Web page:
Oral history interview with Sandra Harding

Oral history interview with Sandra Harding

  • 2019-Apr-23 – 2019-Apr-25
  • 2019-Aug-28

Sandra Harding was born in San Francisco, California, the first of five children born to Lloyd and Constance Harding. Her father's struggle to find work during the Great Depression led the family to Los Angeles, where they operated a roadside diner until the outbreak of World War II. At that point, her father got a position in the civil service and the family moved once again, this time to the East Coast. Harding recounts experiencing sexism in her elementary and secondary schooling in New Jersey, but recalls a warmly loving family environment which included encouragement for the children—both daughters and son—to pursue their educational aspirations. Earning tuition through summer jobs as a waitress and at the telephone company, Harding attended Douglass College and studied literature.

After graduation, Harding moved to New York City where she worked at ABC and held soirees with her friends at her Greenwich Village apartment. She met and married Harold Morick, at that time a graduate student in philosophy at Columbia University. Morick was writing his dissertation on Wittgenstein, and Harding contributed her efforts as typist. After he completed his PhD, they settled in Albany, where Morick got a position in the philosophy department at the State University of New York. There, they welcomed two daughters, a year apart. With the women's movement gaining momentum, Harding found herself dissatisfied with the role of faculty wife and decided to join the ranks of wives and mothers returning to school for graduate degrees. She began coursework in sociology at SUNY-Albany. When she decided to switch to philosophy, she transferred to New York University, partly in an effort to keep some separation between her budding career and Morick's. She elected to focus her dissertation on the epistemology of Willard Van Orman Quine.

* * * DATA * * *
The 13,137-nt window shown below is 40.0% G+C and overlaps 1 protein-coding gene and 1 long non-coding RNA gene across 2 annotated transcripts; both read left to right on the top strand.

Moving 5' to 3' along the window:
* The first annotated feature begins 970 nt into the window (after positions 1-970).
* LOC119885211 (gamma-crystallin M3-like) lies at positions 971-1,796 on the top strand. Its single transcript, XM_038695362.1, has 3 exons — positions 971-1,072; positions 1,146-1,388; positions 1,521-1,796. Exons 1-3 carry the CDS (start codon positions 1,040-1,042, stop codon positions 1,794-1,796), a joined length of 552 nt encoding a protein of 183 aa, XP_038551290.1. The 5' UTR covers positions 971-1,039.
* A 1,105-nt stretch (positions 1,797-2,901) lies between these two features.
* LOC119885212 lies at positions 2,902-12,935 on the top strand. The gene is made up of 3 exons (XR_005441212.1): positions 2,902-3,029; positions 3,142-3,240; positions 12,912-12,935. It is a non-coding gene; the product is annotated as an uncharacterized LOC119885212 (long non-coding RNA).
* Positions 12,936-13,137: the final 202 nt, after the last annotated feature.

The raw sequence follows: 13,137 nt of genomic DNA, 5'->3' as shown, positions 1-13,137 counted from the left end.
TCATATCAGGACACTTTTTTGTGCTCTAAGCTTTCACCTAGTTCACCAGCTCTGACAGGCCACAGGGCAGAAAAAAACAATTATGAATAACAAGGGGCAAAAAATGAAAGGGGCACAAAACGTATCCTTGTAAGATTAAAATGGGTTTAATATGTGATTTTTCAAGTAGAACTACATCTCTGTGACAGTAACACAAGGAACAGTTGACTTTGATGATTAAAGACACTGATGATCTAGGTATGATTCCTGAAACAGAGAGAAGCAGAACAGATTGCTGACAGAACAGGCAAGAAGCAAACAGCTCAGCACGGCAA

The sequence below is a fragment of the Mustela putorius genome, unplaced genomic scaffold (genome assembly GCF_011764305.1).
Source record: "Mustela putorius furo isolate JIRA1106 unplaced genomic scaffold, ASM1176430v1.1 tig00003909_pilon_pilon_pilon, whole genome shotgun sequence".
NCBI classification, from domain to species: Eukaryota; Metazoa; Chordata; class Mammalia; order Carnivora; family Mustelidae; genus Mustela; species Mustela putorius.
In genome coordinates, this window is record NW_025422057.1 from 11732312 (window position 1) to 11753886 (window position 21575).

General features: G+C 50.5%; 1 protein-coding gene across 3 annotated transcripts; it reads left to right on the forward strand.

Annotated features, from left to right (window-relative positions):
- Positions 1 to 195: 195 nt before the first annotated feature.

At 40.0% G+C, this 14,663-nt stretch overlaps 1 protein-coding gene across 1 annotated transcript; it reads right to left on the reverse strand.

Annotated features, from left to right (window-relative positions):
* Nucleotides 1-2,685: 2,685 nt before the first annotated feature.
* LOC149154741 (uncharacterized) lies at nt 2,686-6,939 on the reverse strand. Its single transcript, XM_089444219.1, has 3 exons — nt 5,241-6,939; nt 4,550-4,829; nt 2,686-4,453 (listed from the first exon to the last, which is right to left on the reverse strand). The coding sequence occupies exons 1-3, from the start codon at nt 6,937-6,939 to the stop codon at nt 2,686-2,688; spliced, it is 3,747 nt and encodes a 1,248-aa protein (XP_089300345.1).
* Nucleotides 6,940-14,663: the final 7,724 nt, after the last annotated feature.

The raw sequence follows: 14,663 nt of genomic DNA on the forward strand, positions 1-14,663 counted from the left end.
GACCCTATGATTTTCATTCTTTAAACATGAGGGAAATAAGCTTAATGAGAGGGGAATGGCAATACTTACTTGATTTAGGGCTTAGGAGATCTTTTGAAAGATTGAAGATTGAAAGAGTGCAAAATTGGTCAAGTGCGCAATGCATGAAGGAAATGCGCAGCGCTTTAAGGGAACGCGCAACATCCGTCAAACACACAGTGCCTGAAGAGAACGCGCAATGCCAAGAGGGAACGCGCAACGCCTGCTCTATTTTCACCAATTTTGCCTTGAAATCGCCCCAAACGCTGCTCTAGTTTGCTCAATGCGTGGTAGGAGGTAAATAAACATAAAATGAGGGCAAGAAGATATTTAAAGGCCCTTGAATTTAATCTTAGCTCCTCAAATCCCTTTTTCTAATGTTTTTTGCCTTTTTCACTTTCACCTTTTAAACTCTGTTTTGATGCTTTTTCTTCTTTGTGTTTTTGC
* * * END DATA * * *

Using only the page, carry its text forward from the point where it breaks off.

Harding's first faculty appointment was at SUNY-Albany's Allen Center. There she began work on feminist standpoint theory. Following an amicable divorce from Morick, Harding accepted a position at the University of Delaware. She was drawn to the University of Delaware because of its active philosophy department, which included a master's program and a focus area on the philosophy of science. She also appreciated Wilmington's proximity to Philadelphia, New York, Baltimore and Washington, DC, which presented her with many opportunities for networking and for involvement in research and writing work for programs run by the United Nations. Harding recalls some strife within the department, especially in the form of vituperative anti-feminist critique of her work, and recalls that the critical tone of her tenure letter belied the 100 percent vote in favor of tenure for her. While at the University of Delaware, Harding began expanding feminist standpoint theory to incorporate perspectives from the feminisms of Women of Color feminism, and she relished her contact with the Black intellectual community in the Northeast.